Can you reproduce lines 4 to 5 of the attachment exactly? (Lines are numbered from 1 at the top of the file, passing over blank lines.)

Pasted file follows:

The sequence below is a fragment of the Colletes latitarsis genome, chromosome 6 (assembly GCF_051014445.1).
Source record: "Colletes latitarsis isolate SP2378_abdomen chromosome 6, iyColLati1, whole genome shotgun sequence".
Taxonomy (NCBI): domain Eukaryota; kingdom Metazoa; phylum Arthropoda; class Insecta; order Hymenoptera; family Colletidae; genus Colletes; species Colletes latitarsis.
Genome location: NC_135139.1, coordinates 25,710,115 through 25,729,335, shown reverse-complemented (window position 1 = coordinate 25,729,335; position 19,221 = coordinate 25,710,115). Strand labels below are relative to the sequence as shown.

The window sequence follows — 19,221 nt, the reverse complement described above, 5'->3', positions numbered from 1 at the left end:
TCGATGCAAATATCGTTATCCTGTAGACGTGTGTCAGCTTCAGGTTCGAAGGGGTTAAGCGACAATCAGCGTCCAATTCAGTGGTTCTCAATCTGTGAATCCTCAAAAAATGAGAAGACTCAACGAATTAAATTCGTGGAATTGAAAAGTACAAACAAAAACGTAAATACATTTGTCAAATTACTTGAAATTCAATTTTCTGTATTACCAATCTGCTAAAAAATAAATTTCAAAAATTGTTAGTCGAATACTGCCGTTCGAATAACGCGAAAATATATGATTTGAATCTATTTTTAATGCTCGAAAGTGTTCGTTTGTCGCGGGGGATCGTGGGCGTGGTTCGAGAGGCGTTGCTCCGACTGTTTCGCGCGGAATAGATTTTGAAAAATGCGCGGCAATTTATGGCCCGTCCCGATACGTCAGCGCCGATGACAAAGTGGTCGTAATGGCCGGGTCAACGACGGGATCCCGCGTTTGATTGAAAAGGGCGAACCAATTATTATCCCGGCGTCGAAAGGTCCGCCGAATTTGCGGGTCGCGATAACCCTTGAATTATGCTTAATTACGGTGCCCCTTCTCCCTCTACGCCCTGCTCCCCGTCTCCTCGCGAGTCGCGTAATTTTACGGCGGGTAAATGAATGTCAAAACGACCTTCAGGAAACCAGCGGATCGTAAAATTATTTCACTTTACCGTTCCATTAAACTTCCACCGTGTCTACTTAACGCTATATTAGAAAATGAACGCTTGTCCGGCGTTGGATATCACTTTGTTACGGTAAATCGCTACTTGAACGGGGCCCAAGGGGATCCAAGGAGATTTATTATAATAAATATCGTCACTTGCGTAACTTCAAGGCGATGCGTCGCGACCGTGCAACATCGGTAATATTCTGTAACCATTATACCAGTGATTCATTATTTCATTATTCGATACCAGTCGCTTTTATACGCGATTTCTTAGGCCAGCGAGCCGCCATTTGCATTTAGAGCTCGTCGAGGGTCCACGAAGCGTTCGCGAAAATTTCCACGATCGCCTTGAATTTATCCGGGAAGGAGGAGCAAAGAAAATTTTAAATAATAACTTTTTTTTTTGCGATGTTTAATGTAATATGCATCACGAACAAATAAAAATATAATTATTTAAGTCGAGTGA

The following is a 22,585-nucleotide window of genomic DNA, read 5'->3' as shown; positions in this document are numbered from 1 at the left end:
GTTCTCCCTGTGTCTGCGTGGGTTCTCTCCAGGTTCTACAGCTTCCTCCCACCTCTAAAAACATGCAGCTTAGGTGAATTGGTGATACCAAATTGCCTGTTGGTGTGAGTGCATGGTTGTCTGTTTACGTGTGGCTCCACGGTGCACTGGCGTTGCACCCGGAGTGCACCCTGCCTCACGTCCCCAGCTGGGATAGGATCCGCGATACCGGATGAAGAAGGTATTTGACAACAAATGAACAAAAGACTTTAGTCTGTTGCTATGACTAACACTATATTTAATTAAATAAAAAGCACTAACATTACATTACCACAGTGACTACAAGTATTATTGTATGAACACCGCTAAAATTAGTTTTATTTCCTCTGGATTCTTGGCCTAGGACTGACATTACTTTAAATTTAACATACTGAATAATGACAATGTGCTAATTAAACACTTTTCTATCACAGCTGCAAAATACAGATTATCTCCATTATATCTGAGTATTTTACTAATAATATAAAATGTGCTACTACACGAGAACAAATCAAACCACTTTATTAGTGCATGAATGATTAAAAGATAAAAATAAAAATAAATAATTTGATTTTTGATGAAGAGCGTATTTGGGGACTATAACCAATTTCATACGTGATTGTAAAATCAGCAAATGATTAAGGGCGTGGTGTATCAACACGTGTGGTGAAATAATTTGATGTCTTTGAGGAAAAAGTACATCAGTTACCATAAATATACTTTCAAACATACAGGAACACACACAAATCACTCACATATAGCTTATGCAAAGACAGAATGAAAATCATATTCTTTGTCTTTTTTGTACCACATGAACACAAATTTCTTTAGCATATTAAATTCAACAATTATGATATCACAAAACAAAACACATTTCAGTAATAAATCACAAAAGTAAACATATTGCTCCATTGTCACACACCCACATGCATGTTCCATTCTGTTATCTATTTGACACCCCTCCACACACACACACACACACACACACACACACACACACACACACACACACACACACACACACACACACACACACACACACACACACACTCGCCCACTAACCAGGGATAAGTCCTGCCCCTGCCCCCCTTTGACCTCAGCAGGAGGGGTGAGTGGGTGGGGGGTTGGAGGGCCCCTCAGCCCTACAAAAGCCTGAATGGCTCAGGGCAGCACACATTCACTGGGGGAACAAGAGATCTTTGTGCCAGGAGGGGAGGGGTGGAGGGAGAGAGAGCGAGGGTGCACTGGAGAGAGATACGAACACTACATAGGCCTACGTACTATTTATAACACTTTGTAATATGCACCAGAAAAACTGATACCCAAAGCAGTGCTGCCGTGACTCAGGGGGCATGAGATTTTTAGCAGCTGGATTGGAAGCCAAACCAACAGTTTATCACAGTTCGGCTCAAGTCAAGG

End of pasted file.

Genome location: NC_135139.1, coordinates 25,710,115 through 25,729,335, shown reverse-complemented (window position 1 = coordinate 25,729,335; position 19,221 = coordinate 25,710,115). Strand labels below are relative to the sequence as shown.

The window sequence follows — 19,221 nt, the reverse complement described above, 5'->3', positions numbered from 1 at the left end: